• Prepare students academically and vocationally for future work in terms of knowledge, planning, understanding, research and assessment.

Advanced Strength and Conditioning (Core)

This module aims to provide students with the opportunity to develop an advanced knowledge of concepts within strength and conditioning, promote critical evaluation of current research topics and training methods and further refine and develop coaching practice.

Students will have the opportunity to develop a comprehensive knowledge of the periodisation and planning of strength and conditioning training for athletes, and the opportunity to develop a critical understanding of advanced strength and conditioning training methods and current research trends.

Dissertation (Core)

The Dissertation module provides an opportunity for an in-depth study of a particular topic and to demonstrate original and critical thought.

Exercise Prescription for Health (Option)

This elective module aims to explore the prescription of exercise to benefit specific medical conditions. It draws upon the theoretical issues and practical skills delivered at level two when exploring physical activity and health. Students have the opportunity to employ vocationally relevant skills in the health assessment of a client, designing and delivering an exercise programme to benefit a specified medical condition. Students can explore healthcare systems, critically examining roles and responsibilities and the use of evaluation.

This optional module includes a placement that is linked to the module assessment. Students who choose to take this module will be responsible for their travel, accommodation and general living costs during the placement.

Personal Training (Option)

This interdisciplinary module is designed to build on prior knowledge of exercise instruction, and the anatomical and physiological processes of sport and exercise physiology related to the planning, prescription and delivery of a specific exercise programme.

†The availability of optional modules may vary from year to year and will be subject to minimum student numbers being achieved. This means that the availability of specific optional modules cannot be guaranteed. Optional module selection may also be affected by staff availability.

Placements

Placement Year

When students are on an optional placement in the UK or overseas or studying abroad, they will be required to cover their own transport and accommodation and meals costs. Placements can range from a few weeks to a full year if students choose to undertake an optional sandwich year in industry.

Students are encouraged to obtain placements in industry independently. Tutors may provide support and advice to students who require it during this process.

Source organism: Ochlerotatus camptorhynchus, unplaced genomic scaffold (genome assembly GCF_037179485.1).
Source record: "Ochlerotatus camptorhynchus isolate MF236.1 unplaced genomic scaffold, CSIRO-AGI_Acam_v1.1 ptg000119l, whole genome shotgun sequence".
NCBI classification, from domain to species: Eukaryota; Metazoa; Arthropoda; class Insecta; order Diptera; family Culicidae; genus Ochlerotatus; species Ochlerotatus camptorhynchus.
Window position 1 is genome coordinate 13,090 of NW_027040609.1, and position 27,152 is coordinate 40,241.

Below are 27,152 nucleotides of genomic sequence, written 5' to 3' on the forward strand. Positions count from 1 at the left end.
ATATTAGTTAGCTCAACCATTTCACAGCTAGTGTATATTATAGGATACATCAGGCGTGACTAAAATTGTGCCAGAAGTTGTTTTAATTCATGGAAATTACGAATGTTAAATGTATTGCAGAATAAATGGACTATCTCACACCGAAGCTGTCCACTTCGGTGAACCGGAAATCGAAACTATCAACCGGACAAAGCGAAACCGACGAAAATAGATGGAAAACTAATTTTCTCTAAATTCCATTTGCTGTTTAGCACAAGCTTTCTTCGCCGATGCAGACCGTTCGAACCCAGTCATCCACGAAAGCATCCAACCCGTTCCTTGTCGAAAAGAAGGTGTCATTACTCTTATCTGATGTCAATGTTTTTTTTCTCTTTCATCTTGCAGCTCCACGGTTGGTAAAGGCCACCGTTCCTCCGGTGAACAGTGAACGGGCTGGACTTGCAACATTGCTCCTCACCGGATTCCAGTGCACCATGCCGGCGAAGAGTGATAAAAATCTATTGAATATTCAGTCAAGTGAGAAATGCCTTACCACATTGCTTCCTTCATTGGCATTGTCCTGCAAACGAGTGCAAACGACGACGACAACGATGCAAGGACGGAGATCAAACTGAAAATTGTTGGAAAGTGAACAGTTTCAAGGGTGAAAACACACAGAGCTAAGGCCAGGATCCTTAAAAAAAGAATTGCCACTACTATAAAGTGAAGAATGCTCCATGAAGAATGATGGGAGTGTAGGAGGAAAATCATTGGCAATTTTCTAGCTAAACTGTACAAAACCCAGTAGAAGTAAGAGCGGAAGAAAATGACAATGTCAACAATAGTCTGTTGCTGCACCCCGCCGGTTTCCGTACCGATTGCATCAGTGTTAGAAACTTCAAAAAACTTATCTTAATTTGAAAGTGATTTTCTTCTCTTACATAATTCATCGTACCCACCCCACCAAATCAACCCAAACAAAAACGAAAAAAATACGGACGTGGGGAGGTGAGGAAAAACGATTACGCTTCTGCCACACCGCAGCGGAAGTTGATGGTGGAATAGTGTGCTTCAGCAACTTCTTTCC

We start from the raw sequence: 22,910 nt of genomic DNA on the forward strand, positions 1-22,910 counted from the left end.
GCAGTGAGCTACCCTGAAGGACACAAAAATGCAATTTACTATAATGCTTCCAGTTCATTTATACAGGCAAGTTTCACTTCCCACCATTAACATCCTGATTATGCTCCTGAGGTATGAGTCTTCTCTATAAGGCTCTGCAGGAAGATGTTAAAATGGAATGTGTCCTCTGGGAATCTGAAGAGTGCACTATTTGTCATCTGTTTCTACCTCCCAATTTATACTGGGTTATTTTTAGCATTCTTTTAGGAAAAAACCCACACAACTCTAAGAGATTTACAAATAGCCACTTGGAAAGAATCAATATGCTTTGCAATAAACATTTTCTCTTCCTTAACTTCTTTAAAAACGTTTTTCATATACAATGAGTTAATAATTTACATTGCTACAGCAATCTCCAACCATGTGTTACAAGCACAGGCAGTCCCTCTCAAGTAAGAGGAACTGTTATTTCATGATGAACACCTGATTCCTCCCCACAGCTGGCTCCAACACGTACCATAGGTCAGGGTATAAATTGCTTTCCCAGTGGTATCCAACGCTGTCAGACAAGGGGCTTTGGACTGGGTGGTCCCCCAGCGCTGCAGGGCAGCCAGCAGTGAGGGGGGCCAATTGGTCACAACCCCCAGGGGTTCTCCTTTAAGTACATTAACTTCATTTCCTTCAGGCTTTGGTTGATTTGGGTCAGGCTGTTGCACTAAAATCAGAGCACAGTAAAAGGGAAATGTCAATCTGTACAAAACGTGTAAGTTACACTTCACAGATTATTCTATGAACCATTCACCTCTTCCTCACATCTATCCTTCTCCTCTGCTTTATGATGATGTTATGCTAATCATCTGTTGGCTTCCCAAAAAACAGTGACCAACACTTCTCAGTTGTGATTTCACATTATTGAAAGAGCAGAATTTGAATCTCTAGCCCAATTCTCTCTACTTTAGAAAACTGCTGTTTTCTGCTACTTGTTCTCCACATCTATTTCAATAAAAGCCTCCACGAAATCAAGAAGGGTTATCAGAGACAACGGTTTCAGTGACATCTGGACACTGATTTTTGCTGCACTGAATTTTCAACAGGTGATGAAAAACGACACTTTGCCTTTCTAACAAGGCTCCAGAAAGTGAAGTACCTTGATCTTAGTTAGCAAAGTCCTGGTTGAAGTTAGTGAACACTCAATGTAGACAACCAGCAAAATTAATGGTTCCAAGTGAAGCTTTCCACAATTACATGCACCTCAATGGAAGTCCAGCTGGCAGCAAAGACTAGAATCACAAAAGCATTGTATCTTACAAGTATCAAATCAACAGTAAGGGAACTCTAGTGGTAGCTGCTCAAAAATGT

Student as Producer

Student as Producer is a model of teaching and learning that encourages academics and undergraduate students to collaborate on research activities. It is a programme committed to learning through doing.

The Student as Producer initiative was commended by the QAA in our 2012 review and is one of the teaching and learning features that makes the Lincoln experience unique.

Facilities

Facilities include a double sports hall, all-weather pitches, squash courts, a dance studio, fully fitted gym and the modern Human Performance Centre.

At Lincoln, we constantly invest in our campus as we aim to provide the best learning environment for our undergraduates. Whatever the area of study, the University strives to ensure students have access to specialist equipment and resources, to develop the skills, which they may need in their future career.

View our campus pages [www.lincoln.ac.uk/home/campuslife/ourcampus/] to learn more about our teaching and learning facilities.

Career Opportunities

This degree is designed for those who want to work as a strength and conditioning coach with a professional sports team or to support individual athletes. A range of employment opportunities exist in the fitness and healthcare sector, as well as in lecturing, the emergency services and commissions in the armed forces. Some graduates may choose to continue to study at postgraduate level.

Careers Service

The University Careers and Employability Team offer qualified advisors who can work with students to provide tailored, individual support and careers advice during their time at the University. As a member of our alumni we also offer one-to-one support in the first year after completing a course, including access to events, vacancy information and website resources; with access to online vacancies and virtual resources for the following two years.